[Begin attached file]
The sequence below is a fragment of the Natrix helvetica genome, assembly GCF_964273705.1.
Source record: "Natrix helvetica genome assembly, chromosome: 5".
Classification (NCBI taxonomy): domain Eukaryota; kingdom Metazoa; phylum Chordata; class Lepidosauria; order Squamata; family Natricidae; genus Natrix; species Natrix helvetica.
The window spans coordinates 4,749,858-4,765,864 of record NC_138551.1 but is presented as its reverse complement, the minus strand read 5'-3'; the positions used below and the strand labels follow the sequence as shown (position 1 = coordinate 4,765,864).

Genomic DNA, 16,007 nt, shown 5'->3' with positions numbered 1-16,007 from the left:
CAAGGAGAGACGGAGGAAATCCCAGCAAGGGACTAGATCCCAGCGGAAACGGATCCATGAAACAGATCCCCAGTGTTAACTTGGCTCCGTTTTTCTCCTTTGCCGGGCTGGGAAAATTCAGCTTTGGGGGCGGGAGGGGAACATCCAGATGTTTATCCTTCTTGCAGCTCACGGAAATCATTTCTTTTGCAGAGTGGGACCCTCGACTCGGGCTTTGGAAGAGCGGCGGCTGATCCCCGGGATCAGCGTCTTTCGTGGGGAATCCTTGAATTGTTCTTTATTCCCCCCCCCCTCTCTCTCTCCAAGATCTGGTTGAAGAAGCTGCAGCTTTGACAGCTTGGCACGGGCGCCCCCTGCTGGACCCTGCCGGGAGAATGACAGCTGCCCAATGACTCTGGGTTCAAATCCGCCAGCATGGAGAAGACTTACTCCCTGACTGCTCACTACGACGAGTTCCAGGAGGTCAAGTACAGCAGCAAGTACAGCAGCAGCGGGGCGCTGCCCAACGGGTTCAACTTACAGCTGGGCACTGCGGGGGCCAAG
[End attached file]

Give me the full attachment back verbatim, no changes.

The sequence below is a fragment of the Natrix helvetica genome, assembly GCF_964273705.1.
Source record: "Natrix helvetica genome assembly, chromosome: 5".
Classification (NCBI taxonomy): domain Eukaryota; kingdom Metazoa; phylum Chordata; class Lepidosauria; order Squamata; family Natricidae; genus Natrix; species Natrix helvetica.
The window spans coordinates 4,749,858-4,765,864 of record NC_138551.1 but is presented as its reverse complement, the minus strand read 5'-3'; the positions used below and the strand labels follow the sequence as shown (position 1 = coordinate 4,765,864).

Genomic DNA, 16,007 nt, shown 5'->3' with positions numbered 1-16,007 from the left:
CAAGGAGAGACGGAGGAAATCCCAGCAAGGGACTAGATCCCAGCGGAAACGGATCCATGAAACAGATCCCCAGTGTTAACTTGGCTCCGTTTTTCTCCTTTGCCGGGCTGGGAAAATTCAGCTTTGGGGGCGGGAGGGGAACATCCAGATGTTTATCCTTCTTGCAGCTCACGGAAATCATTTCTTTTGCAGAGTGGGACCCTCGACTCGGGCTTTGGAAGAGCGGCGGCTGATCCCCGGGATCAGCGTCTTTCGTGGGGAATCCTTGAATTGTTCTTTATTCCCCCCCCCCTCTCTCTCTCCAAGATCTGGTTGAAGAAGCTGCAGCTTTGACAGCTTGGCACGGGCGCCCCCTGCTGGACCCTGCCGGGAGAATGACAGCTGCCCAATGACTCTGGGTTCAAATCCGCCAGCATGGAGAAGACTTACTCCCTGACTGCTCACTACGACGAGTTCCAGGAGGTCAAGTACAGCAGCAAGTACAGCAGCAGCGGGGCGCTGCCCAACGGGTTCAACTTACAGCTGGGCACTGCGGGGGCCAAG